He said drivers traveling faster than 10 mph could become airborne, lose control of their vehicles or possibly hit nearby street lamps and drainage curbs.
Daly’s assessment might sound extreme, but residents, business owners and taxi drivers share the same observations, imploring the city for decades to smooth out the hump leading into the overpass, which was built in 1931.
“I’ve lived here since 1964, and that hump has always been there and the city has always had problems with it,” said Daly, who, as dockmaster of the Riverwalk Marina, travels the bridge daily.
Of the 245 bridges in Richmond County, the Fifth Street bridge is one of eight that the Federal Highway Administration in 2010 rated as “structurally deficient.” According to the administration’s National Bridge Inventory, the multibeam steel overpass has a 28 percent satisfaction rating, with its deck in fair condition, its structure in poor and the circuit as a whole, meeting the “minimum tolerable limits to be left as is.”
Despite routine maintenance by the city and a bright-yellow sign warning “bump 10 mph,” Daly said the bridge entrance from Augusta has led to some “horrendous crashes” since the 1970s, in which missing chunks of concrete and tire marks remain on Fifth Street as reminders.
The source of the bump comes from a metal joint, covered with asphalt, that ties together the retaining wall of the Savannah River levee to the ramp descending into downtown Augusta, said Steve Cassell, the traffic engineer for Augusta and Richmond County. It was once a swing bridge for passing watercraft, he said.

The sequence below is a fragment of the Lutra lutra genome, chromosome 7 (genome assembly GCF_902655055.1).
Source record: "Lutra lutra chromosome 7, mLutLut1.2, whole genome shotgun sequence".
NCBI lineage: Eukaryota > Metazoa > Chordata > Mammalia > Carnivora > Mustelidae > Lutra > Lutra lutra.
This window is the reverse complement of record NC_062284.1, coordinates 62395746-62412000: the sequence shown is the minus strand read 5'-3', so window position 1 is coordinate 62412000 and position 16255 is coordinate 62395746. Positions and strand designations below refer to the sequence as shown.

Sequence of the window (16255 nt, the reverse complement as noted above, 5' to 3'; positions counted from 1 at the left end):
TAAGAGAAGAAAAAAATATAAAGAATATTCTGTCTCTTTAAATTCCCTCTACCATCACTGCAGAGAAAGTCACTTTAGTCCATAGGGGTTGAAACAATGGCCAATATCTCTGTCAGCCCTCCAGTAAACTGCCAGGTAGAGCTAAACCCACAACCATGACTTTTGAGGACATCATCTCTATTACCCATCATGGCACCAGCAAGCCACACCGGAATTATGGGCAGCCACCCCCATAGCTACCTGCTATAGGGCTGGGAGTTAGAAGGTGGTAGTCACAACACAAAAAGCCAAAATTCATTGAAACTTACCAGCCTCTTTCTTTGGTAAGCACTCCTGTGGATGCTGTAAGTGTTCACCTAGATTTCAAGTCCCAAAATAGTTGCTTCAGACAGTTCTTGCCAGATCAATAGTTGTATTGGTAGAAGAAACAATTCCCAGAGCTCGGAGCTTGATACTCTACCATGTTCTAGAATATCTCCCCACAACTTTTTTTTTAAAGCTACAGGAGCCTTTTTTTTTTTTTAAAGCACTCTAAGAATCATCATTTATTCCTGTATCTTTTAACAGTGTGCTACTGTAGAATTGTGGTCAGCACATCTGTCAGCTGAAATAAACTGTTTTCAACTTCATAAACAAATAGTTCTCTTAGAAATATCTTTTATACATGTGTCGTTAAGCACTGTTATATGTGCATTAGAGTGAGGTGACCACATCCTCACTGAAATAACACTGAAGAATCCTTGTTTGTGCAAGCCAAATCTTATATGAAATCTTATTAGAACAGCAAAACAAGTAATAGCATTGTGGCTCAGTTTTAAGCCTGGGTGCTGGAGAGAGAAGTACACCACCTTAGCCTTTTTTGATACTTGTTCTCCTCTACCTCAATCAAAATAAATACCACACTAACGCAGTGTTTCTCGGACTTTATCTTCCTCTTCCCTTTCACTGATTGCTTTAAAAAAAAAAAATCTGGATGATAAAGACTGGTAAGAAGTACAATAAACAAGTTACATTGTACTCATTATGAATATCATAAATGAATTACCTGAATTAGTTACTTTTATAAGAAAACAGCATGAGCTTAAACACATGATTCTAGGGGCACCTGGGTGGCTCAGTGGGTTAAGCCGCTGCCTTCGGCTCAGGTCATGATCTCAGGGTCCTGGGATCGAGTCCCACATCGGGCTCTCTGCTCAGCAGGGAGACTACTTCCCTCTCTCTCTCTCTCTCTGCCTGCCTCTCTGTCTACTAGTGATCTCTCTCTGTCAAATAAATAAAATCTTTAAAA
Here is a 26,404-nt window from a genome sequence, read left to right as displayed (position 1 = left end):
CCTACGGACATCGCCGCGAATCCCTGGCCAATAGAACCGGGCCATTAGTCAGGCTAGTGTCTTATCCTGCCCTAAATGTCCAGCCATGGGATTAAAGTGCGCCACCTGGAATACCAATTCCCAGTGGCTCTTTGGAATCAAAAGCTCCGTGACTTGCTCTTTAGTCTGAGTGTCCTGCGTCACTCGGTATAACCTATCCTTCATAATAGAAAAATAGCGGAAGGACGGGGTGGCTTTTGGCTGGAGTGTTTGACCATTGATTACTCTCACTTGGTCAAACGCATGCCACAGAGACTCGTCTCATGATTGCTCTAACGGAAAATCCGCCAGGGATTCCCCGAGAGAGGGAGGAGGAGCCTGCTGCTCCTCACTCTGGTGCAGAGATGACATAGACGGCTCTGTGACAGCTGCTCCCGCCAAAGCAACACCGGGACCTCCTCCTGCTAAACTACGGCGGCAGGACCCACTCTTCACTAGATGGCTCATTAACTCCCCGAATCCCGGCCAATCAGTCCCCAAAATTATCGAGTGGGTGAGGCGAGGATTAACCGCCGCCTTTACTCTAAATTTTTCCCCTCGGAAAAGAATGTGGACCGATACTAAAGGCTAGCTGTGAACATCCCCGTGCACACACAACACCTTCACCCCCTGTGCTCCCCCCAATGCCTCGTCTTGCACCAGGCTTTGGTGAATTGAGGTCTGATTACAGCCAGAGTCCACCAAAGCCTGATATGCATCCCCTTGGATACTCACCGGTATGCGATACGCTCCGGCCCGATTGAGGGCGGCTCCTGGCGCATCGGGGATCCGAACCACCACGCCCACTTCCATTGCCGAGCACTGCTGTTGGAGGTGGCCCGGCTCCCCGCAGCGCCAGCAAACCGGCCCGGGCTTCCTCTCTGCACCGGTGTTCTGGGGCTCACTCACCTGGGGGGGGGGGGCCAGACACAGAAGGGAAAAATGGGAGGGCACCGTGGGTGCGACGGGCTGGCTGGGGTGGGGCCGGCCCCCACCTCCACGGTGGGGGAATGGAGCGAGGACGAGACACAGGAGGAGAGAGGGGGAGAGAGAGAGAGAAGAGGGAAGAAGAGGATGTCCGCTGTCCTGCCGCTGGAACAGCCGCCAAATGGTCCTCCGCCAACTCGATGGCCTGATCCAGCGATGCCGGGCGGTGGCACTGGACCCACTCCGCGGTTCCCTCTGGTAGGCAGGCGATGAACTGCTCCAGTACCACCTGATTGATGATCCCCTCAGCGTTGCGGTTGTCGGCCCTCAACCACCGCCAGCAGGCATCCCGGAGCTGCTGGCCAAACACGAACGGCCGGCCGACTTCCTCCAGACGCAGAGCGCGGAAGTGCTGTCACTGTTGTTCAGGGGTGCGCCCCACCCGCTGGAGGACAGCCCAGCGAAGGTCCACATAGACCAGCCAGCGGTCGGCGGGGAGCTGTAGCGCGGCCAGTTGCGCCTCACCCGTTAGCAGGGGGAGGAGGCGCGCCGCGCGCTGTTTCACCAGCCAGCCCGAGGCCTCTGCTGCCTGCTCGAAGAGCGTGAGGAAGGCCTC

Cassell said the city plans to hire a consultant by the end of the year to analyze the overpass and proceed with a plan, estimated at $10 million, to restore the bridge’s structure, fix damaged concrete, install better lighting and dress it up as a gateway to downtown Augusta.
“Considering its history, the bridge is actually not in bad shape,” Cassell said. “We will get it fixed.”
Before any improvements are made, Cassell said, the public will get a chance to give its input on the project. Traffic counts estimate 3,720 vehicles travel the bridge each day, a large portion of which are said to be people crossing the state line to take advantage of cheaper gas in South Carolina.
Some Fifth Street regulars have found comfort in the bridge hump, especially at the Riverwalk Marina, where a steep incline and shrubbery block oncoming traffic.
“I like it,” Walter Clay said of the bump. Clay owns a boat at the marina and uses the bridge several times a day.
Although Clay said that the bump is rough and that he considered asking the city to flatten it, he never followed through on the request.
“It keeps motorists from speeding across the bridge and people coming in and out
of the marina safe,” he said. “Visibility is not that great.”